The cosmos can kill us in many ways. But the James Webb Space Telescope can help save us
Asteroid strikes, supernova explosions, and gamma-ray bursts are just a few of the ways the cosmos can kill us.
This is the damage a tiny speck of space debris can do at 15,000mph
A crater 5 inches deep was caused by something about the size and weight of an eraser on the end of a pencil.
What happens if the Solar System’s largest comet collides with Earth?
The asteroid that caused the last mass extinction 65 million years ago was only 5 kilometers across — tiny compared to this one.
17 pictures that show how mind-bogglingly large the Universe is
Our entire planet is a little under 13,000 kilometers in diameter, or about seven orders of magnitude greater than the size of a human.
When will the Earth come to an end?
There are many different "ends" in store for our planet, in both the near and far future. Here are the ways our planet will meet its demise.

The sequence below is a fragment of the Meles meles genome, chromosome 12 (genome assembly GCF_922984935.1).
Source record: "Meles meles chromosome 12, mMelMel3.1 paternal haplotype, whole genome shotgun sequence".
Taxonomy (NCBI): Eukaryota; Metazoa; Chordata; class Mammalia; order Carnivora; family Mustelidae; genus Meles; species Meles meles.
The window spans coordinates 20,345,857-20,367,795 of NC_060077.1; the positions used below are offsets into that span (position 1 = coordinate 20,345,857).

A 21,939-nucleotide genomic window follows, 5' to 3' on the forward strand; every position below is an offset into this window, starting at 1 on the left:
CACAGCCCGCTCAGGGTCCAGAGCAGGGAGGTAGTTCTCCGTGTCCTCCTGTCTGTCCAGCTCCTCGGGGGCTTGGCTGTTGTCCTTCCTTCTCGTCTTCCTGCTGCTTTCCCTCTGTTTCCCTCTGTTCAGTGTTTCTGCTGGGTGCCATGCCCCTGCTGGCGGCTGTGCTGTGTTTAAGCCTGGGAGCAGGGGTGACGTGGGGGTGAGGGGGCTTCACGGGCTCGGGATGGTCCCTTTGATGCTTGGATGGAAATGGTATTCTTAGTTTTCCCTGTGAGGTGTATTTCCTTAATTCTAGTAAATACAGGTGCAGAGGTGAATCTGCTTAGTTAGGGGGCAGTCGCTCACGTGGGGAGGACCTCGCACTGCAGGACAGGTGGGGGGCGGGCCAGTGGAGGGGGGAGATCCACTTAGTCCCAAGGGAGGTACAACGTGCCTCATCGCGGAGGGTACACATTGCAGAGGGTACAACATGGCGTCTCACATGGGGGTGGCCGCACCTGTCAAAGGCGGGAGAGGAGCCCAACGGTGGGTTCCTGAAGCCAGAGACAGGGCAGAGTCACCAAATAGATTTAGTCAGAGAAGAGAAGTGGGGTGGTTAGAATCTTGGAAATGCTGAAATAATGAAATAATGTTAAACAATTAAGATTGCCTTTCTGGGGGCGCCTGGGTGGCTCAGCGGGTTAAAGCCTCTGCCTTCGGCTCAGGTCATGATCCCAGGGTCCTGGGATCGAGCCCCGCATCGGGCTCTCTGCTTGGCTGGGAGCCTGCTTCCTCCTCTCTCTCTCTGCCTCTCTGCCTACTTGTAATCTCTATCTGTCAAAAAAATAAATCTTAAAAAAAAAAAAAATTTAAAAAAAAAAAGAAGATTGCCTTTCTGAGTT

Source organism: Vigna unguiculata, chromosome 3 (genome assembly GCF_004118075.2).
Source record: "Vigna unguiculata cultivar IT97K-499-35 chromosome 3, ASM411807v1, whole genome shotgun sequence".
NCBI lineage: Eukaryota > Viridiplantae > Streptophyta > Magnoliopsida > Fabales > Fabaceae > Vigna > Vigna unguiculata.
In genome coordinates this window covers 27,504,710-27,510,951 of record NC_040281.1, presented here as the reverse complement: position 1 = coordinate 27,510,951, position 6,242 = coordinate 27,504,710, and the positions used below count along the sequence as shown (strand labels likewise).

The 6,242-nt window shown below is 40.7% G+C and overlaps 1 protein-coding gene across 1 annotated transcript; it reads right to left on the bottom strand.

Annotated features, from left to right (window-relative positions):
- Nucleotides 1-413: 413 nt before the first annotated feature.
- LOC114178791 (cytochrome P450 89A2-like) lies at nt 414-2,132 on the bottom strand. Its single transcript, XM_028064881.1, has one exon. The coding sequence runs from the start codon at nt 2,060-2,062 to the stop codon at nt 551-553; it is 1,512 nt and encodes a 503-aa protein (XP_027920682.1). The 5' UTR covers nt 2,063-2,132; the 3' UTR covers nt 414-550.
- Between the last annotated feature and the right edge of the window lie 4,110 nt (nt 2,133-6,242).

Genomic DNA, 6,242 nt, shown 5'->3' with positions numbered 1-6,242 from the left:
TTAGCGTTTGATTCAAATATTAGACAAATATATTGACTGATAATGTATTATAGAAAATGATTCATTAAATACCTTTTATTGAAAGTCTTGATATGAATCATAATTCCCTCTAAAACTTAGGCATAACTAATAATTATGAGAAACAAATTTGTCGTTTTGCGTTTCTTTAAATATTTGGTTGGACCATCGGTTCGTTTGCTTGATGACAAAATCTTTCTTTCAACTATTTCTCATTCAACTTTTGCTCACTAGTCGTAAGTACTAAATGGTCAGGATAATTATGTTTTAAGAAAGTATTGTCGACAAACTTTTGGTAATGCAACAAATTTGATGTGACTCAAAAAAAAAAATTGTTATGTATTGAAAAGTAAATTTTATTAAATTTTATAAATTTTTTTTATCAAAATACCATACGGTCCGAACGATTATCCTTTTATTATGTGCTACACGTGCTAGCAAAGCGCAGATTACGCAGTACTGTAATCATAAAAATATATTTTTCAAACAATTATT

Spray-on “peel” for produce helps reduce plastic pollution
A Bill Gates-backed startup is helping reduce plastic pollution and food waste by coating produce in an edible spray.
A world map of private islands (some are a steal!)
Private islands exert a special attraction on the imagination. While they're often the realm of the rich, some are downright cheap.
What the world will look like in the year 250,002,018
On Pangaea Proxima, the supercontinent of the future, Cape Town and Mexico City are just a day’s drive apart.
This company is tackling Kuwait’s ‘tire graveyard’ problem by tire recycling
Kuwait wants to build 25,000 new houses on the site of a former tire graveyard. Here's how they're going to do it.
An asteroid could wipe out an entire city – here’s NASA’s plan to prevent catastrophe
Cosmic bodies, like asteroids and comets, are constantly zooming through space and often crash into our planet.
Online tree of life now connects 2.2 million living species
OneZoom is an interactive “tree of life” that lets you explore the evolutionary connections between more than two million species.
Series| Make It CountHow biomaterials could save the planet
In partnership with Million Stories
By 2050 there will be more plastic than fish in the ocean. But biomaterials may be the solution.
How to slay a hurricane
Hurricanes are becoming more powerful — can scientists engineer a way to weaken them and save lives?